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So, Santa Claus Brought You a Netbook?

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Like some of you, I woke up on Christmas morning to find that Santa had left me a netbook under the tree.  A black ASUS Eee PC Seashell 1005HA with a 10.1-inch screen, to be precise. So now I get to add outfitting my new netbook to my burgeoning list of end-of-year personal and professional projects.

I’d been following the growth and innovations in the netbook market over the past year or so, so I am really looking forward to diving into this new platform and fitting it into my current home office menagerie of Windows, Macintosh and Linux machines.

Outfitting My New Netbook

My first step was to delete all the trialware, including Microsoft Office 2007 Student and Teacher Edition (s msft), from the machine. My netbook runs Windows 7 Starter Edition (although I see the Google Chrome Operating System (s goog) in its future) so it’s picked up a certain bad habit that seems to common to all new Windows OS machines: an over-abundance of trialware. I recommend you do the same as me and delete aany trialware from your new netbook so you can start off with the machine as pristine as possible.

For this machine, I made the choice to run only free or open-source software on it — no Microsoft Office, no MindJet MindManager, no OneNote, and not even subscription-based antivirus software. So after deleting much of the trialware from the netbook, I downloaded Google Pack, which is the installer for the major Google desktop applications, to get the party started. Here are some of my additional software suggestions for outfitting your new netbook:

  • Evernote. I’ve written about Evernote in the past (here and here) and use it frequently through the course of my writing and consulting work so it is must have install on my new netbook.
  • Google Chrome.This is going to be my primary browser on the machine. At least initially, I plan to go without Firefox. It comes as part of the Google Pack.
  • Google Apps. The Google Pack lets you install desktop shortcuts to Google Calendar (Celine offers GCal tips here), Google Docs and Gmail, my office suite and email apps of choice for my new netbook.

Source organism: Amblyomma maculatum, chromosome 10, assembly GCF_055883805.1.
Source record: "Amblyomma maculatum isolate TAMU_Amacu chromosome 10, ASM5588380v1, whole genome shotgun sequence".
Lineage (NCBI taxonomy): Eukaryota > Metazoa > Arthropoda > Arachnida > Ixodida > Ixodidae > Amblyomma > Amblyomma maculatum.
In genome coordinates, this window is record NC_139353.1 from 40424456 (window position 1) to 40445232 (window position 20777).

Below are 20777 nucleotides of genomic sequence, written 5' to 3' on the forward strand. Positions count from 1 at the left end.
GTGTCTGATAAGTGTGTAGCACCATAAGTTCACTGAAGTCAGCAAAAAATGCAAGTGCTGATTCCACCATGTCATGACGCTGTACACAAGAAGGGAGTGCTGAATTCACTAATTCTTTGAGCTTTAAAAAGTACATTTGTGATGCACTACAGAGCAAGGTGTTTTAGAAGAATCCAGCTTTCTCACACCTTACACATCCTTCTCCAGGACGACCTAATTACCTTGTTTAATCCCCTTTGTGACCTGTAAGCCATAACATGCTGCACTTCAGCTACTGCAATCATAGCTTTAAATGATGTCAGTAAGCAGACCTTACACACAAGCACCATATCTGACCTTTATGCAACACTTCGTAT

• Pidgin. I have clients and colleagues who make frequent use of instant messaging (IM). This multi-protocol IM client is my choice for the Windows platform.
  • Dropbox. After reading Scott’s Dropbox post, I was sold on Dropbox and became a user. While I recently upgraded my Dropbox account, you can still get a 2 GB account for free.
  • Jing. Screen captures are a big part of my work. Jing (covered by Doriano) is free and I’ll be using it frequently.
  • Anti-virus/Anti-spyware. For the time being, I am going with Google Pack’s anti-virus/anti-spyware software.

Securing Your New Netbook

Lastly, after setting up the netbook, don’t forget to secure it. All cynicism and jokes about Windows security aside, make sure your antivirus software of choice is functional and go into Windows 7 System Security settings and check that your network firewall, virus protection, and spyware protection is on.

For more information about where netbooks are headed, check out the special report “The Future of Netbooks” over on GigaOM Pro (subscription required).

Did you receive a new netbook for Christmas? How are you outfitting it?

9 Responses to “So, Santa Claus Brought You a Netbook?”

  1. I love the fact that you’re sticking with free software.

    I love these netbooks. I can’t wait until SSDs come down in price and I can’t wait for browsers and web apps to mature more so I can eliminate some software in favor of web-based versions.

  2. I’ve also got Acer Aspire with 6 cell battery, 2 GB ram and running windows 7.

    I’ve disabled all unnecessary services and all radios except wifi are usually off.

    Still, I’m just getting 1.5 hours max from my netbook.

    Can’t figure out what’s wrong.

  3. Nice post. If you only have a 3 cell battery, strongly recommend getting the six cell.

    To get longer battery life, you may want to disable google desktop, unnecessary system services, wifi, bluetooth and virus scan while traveling. I can get over 6 hours on my acer aspire running win xp.

  4. Perfect! I was just about to do a similar write-up (for the throngs of relatives, coworkers, and old friends that come out of the woodwork every year about this time to ask the same questions).

    I’d done the same thing a couple of years ago ( ); but it’s exciting to see how the field has improved since then. For instance, we all are doing a lot more ‘in the cloud’ now; and the only thing I am dismayed at is how far behind Pidgin is when compared to the cleaner, less clumsy interface of Adium (a similar tool available for Mac OSX users).

    For my next trick, I’m going to hope to turn a higher-res HP mini (the 5101 looks nice) into a Hackintosh — but along with the self-imposed open-source-only rule, I’ll probably include Adobe’s Illustrator (wish they made an ‘Elements’ version), as it’s the only thing I haven’t been able to replace with free software yet (and yes, I’ve tried the lot of vector apps listed on SourceForge).

    In fact, if it weren’t for my need of Illustrator, I’d be looking at an easier install overall — because I could go with Linux instead of the Mac OS.

  5. You’re lucky that Santa brought you the 1005HA. I’ve had mine for a few months now and I absolutely love it.

    One tip: Not sure how much RAM it came with, but you can install 2GB yourself pretty easily. RAM is cheap too and will add to the 1005HA’s usability.